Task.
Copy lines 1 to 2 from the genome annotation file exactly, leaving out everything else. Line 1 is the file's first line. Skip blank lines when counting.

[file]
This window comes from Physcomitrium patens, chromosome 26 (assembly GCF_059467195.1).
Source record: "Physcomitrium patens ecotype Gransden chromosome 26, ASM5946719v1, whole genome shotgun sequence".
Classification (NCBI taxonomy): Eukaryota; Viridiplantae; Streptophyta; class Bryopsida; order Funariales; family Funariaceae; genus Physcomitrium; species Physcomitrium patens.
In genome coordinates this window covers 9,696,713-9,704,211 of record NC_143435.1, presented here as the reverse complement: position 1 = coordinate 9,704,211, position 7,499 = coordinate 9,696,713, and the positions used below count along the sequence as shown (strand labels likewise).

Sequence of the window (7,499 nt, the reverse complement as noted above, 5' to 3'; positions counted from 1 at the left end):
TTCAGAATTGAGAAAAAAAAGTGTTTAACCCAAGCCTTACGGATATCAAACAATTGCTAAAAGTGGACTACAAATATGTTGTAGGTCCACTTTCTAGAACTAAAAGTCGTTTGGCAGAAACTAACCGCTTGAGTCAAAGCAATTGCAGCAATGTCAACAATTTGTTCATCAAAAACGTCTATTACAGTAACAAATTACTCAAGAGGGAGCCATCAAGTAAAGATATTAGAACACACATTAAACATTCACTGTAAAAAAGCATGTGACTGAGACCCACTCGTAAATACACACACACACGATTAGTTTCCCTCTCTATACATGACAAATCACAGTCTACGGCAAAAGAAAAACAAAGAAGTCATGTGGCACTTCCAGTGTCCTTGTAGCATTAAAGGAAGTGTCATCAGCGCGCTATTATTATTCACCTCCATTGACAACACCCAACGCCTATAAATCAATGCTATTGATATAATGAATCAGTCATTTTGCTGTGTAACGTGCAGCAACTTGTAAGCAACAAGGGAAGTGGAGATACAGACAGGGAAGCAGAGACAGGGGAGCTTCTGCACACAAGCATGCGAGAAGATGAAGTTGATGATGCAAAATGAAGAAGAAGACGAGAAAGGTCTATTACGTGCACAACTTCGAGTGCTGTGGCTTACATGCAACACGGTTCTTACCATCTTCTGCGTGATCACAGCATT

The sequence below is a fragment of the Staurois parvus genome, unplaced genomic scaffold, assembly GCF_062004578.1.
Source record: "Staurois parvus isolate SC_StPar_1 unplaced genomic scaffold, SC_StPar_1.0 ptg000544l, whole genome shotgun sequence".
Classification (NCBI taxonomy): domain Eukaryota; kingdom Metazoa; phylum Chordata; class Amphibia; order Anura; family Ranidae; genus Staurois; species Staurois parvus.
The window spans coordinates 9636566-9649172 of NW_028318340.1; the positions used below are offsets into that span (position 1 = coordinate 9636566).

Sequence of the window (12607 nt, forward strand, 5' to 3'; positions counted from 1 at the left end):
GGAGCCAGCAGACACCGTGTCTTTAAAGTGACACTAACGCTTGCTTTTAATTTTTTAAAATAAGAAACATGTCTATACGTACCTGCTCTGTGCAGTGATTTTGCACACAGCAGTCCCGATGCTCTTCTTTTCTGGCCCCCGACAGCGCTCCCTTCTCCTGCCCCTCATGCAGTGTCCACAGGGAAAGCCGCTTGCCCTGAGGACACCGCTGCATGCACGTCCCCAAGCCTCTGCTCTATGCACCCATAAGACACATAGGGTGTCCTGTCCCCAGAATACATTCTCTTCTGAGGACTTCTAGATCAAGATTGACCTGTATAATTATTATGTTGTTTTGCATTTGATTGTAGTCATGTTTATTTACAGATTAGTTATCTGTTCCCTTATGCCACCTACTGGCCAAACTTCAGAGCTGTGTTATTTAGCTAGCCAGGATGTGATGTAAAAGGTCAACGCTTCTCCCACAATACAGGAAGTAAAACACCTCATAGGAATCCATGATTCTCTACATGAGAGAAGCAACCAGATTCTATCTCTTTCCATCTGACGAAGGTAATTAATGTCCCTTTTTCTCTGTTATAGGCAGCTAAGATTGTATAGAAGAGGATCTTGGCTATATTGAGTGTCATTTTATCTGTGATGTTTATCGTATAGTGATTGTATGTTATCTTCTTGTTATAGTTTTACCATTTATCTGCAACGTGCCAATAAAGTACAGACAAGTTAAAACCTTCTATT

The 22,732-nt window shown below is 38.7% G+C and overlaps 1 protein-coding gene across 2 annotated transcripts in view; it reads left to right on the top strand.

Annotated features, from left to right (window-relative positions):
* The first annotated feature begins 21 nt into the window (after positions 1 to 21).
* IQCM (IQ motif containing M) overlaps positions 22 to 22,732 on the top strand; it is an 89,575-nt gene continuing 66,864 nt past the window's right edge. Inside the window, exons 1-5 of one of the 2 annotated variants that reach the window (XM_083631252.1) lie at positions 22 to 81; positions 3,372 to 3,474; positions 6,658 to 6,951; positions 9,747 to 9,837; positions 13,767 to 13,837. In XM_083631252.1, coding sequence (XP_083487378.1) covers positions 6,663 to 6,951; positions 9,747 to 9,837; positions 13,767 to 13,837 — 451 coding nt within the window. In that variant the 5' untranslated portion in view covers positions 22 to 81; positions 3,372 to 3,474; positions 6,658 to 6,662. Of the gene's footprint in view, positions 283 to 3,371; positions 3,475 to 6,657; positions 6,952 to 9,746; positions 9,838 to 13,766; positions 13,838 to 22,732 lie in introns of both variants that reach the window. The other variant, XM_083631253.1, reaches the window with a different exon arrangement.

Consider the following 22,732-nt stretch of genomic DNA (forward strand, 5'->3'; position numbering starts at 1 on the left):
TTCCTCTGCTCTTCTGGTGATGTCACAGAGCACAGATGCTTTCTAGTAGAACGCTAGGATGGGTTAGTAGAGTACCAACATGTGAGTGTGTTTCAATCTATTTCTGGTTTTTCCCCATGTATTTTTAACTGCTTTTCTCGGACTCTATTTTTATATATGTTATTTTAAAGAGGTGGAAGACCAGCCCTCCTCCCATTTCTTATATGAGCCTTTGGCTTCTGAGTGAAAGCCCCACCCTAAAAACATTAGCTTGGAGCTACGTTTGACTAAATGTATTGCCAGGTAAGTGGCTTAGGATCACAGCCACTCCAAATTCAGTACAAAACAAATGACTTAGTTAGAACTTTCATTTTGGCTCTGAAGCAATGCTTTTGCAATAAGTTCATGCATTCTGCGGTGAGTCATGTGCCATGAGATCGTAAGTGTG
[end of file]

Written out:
This window comes from Physcomitrium patens, chromosome 26 (assembly GCF_059467195.1).
Source record: "Physcomitrium patens ecotype Gransden chromosome 26, ASM5946719v1, whole genome shotgun sequence".